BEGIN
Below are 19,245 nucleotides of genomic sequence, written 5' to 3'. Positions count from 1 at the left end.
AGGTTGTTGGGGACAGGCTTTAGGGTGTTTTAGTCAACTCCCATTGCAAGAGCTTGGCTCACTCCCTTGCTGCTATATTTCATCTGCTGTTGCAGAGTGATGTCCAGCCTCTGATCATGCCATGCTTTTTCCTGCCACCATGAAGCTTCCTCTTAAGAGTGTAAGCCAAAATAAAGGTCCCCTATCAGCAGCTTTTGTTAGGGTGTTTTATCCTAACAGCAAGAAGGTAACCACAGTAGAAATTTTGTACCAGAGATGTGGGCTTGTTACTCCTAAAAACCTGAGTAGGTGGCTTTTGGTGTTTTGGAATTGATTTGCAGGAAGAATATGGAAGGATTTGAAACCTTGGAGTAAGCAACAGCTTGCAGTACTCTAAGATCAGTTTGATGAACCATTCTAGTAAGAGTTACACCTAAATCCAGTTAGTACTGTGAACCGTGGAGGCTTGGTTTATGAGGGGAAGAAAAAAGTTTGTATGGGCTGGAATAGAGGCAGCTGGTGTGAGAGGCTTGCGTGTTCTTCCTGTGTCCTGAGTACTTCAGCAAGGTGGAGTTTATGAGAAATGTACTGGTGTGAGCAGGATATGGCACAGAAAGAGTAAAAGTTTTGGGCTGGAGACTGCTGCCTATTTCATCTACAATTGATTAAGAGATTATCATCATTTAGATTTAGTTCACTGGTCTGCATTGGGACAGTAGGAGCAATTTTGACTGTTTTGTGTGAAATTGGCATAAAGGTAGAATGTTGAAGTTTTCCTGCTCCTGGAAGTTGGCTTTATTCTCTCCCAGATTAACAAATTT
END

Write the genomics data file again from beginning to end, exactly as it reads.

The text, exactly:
Below are 19,245 nucleotides of genomic sequence, written 5' to 3'. Positions count from 1 at the left end.
AGGTTGTTGGGGACAGGCTTTAGGGTGTTTTAGTCAACTCCCATTGCAAGAGCTTGGCTCACTCCCTTGCTGCTATATTTCATCTGCTGTTGCAGAGTGATGTCCAGCCTCTGATCATGCCATGCTTTTTCCTGCCACCATGAAGCTTCCTCTTAAGAGTGTAAGCCAAAATAAAGGTCCCCTATCAGCAGCTTTTGTTAGGGTGTTTTATCCTAACAGCAAGAAGGTAACCACAGTAGAAATTTTGTACCAGAGATGTGGGCTTGTTACTCCTAAAAACCTGAGTAGGTGGCTTTTGGTGTTTTGGAATTGATTTGCAGGAAGAATATGGAAGGATTTGAAACCTTGGAGTAAGCAACAGCTTGCAGTACTCTAAGATCAGTTTGATGAACCATTCTAGTAAGAGTTACACCTAAATCCAGTTAGTACTGTGAACCGTGGAGGCTTGGTTTATGAGGGGAAGAAAAAAGTTTGTATGGGCTGGAATAGAGGCAGCTGGTGTGAGAGGCTTGCGTGTTCTTCCTGTGTCCTGAGTACTTCAGCAAGGTGGAGTTTATGAGAAATGTACTGGTGTGAGCAGGATATGGCACAGAAAGAGTAAAAGTTTTGGGCTGGAGACTGCTGCCTATTTCATCTACAATTGATTAAGAGATTATCATCATTTAGATTTAGTTCACTGGTCTGCATTGGGACAGTAGGAGCAATTTTGACTGTTTTGTGTGAAATTGGCATAAAGGTAGAATGTTGAAGTTTTCCTGCTCCTGGAAGTTGGCTTTATTCTCTCCCAGATTAACAAATTT